When Reformed Christians today read Berkouwer, they should realize that there are two mutually destructive principles operative in his theology. There is the position of the historic Reformed Faith and there is the position that would go beyond the first position by means of a modern existentialist pattern of thought. The first position is now gradually being snowed under. It is now said to be formalist and determinist.”

The Reformed Pastor and Modern Thought

The Reformed Pastor & Modern Thought“The Reformed Pastor and Modern Thought” published in 1971. This is an interesting and important work, as relevant today as ever. In the first chapter Dr. Van Til primarily discusses Reformed apologetics in relation to John Calvin’s Institutes. The second chapter dealing with Roman Catholicism, also deals with classic Greek philosophers, contrasting Thomas Aquinas with John Calvin. Chapter three deals with the philosophy and religion of Immanuel Kant and his influence within Protestantism. Chapter four is an analysis of Richard Kroner and Paul Tillich. Chapter five is a response to modern Catholicism. The last chapter six is a response to the modern ecumenical movement.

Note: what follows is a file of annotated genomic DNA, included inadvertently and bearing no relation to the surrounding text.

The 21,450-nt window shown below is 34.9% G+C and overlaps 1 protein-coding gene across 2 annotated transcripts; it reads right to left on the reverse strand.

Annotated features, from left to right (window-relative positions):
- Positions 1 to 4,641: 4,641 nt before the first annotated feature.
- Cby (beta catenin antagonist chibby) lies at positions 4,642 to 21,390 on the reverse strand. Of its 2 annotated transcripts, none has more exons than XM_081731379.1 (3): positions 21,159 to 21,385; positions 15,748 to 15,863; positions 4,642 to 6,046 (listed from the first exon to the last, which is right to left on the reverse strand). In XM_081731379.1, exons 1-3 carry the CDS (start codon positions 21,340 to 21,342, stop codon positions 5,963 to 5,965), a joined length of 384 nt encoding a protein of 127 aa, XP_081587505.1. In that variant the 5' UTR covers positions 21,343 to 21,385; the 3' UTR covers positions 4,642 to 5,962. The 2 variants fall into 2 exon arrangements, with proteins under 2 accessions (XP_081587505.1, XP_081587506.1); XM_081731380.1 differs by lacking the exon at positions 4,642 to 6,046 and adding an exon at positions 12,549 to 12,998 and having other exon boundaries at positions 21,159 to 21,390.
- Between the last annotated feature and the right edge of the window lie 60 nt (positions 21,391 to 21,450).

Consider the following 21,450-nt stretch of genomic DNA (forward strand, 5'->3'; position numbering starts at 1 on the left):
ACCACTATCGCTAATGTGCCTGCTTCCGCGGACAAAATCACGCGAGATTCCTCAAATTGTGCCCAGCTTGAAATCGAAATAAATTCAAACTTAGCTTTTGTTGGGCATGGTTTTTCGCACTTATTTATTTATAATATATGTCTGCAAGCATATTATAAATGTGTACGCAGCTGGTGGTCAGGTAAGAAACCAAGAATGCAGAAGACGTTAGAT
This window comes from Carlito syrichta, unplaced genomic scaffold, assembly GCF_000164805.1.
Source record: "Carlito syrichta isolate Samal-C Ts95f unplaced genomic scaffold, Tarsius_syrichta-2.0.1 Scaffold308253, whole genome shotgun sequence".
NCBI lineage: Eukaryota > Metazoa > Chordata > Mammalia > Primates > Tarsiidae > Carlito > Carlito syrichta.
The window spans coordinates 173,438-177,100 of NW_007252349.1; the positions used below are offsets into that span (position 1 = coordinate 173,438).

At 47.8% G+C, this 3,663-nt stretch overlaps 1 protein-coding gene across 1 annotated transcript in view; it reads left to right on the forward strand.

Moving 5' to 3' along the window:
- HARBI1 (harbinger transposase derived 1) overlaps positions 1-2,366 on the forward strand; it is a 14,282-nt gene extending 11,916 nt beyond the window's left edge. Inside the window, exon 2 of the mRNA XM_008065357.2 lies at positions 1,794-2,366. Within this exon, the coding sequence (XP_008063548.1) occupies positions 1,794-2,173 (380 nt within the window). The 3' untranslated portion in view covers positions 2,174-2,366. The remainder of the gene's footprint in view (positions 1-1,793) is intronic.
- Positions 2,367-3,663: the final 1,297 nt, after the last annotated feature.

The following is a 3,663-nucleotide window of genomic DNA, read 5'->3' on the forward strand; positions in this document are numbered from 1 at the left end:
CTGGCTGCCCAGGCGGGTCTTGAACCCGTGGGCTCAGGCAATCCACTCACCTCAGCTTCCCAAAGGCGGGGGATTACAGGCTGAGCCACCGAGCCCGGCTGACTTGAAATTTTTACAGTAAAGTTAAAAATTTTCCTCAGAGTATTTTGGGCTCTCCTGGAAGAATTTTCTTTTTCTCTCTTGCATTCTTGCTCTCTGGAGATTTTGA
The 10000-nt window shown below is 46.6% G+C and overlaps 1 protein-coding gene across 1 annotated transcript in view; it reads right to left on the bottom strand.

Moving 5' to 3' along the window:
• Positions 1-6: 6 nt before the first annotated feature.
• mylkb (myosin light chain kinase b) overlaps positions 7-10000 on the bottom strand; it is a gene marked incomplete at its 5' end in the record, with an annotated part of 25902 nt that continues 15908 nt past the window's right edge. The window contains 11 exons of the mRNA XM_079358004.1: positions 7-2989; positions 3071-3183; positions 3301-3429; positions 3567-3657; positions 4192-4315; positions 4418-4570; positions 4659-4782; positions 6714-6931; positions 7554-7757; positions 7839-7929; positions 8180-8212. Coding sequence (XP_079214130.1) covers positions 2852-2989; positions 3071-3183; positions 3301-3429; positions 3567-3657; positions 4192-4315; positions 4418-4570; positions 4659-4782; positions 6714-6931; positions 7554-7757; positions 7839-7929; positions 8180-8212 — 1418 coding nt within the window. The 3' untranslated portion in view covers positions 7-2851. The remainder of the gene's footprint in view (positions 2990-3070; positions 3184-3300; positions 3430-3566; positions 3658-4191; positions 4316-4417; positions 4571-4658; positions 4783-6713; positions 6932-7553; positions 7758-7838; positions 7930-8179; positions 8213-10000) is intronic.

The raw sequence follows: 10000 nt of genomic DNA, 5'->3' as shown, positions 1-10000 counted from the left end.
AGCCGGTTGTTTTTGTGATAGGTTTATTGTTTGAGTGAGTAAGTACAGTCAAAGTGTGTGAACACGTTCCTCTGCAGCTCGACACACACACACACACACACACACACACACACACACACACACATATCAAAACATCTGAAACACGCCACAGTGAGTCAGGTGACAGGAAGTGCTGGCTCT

PREFACE

“This little volume is designed to aid the Reformed pastor in his work of helping high school and college students face the challenge to their faith presented in their classes on science, philosophy, and religion.